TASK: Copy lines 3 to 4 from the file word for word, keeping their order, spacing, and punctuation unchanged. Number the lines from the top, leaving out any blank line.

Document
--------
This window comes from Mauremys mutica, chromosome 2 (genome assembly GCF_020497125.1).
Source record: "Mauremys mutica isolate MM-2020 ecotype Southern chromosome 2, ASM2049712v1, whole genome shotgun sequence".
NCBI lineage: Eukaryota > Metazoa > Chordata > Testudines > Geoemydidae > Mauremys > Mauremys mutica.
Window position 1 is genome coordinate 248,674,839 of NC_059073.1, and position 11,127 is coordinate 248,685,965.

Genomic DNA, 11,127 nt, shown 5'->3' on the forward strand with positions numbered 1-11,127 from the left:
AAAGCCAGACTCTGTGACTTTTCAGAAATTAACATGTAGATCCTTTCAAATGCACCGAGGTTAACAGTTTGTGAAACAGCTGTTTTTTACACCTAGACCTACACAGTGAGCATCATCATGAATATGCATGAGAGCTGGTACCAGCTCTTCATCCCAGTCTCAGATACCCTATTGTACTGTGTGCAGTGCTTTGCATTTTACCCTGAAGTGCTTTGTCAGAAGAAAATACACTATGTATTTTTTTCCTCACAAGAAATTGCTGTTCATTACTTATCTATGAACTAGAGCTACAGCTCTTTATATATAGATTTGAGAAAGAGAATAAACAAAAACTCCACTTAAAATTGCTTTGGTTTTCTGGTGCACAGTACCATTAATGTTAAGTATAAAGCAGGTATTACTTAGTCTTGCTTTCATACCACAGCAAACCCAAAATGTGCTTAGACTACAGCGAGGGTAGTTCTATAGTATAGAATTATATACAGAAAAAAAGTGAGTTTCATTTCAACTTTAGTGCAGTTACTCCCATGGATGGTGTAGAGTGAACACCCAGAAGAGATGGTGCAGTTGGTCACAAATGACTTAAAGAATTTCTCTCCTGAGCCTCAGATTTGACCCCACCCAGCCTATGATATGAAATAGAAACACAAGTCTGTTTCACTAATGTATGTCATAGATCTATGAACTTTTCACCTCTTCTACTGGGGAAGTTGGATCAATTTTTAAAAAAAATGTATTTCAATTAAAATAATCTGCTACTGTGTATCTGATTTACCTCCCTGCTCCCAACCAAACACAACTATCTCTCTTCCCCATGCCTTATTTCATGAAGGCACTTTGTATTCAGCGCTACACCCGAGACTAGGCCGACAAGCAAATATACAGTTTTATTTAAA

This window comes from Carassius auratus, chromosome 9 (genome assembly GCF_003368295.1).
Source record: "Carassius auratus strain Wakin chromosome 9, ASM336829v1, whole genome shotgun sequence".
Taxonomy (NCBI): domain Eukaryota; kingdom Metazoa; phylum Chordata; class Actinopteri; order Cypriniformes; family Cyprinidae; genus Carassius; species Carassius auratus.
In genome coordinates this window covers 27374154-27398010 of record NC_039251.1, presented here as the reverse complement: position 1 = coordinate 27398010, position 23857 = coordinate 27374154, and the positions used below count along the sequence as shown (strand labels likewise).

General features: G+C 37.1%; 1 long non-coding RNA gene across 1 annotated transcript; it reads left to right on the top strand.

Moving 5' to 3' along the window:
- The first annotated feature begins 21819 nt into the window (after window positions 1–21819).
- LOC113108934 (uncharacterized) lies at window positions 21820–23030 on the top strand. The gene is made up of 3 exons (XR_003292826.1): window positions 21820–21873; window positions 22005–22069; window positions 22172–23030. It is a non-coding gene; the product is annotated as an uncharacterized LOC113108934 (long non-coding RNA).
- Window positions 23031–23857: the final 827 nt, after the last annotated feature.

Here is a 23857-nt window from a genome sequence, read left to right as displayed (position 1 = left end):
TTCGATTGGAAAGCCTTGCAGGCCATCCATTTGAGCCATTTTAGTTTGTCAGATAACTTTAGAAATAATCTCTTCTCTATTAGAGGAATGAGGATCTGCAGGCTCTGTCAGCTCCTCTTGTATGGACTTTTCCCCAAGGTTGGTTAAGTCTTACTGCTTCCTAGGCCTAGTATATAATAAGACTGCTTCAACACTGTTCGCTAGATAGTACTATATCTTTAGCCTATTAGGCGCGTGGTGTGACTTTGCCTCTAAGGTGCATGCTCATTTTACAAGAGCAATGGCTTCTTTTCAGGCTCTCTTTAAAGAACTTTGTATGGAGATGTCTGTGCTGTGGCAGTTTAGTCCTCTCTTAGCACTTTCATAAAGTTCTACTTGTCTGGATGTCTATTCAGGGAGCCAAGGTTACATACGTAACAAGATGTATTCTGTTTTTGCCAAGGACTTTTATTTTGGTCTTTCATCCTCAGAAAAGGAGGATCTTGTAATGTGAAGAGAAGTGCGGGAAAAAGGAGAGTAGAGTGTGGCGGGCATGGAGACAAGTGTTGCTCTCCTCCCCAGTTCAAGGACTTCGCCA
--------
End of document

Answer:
NCBI lineage: Eukaryota > Metazoa > Chordata > Testudines > Geoemydidae > Mauremys > Mauremys mutica.
Window position 1 is genome coordinate 248,674,839 of NC_059073.1, and position 11,127 is coordinate 248,685,965.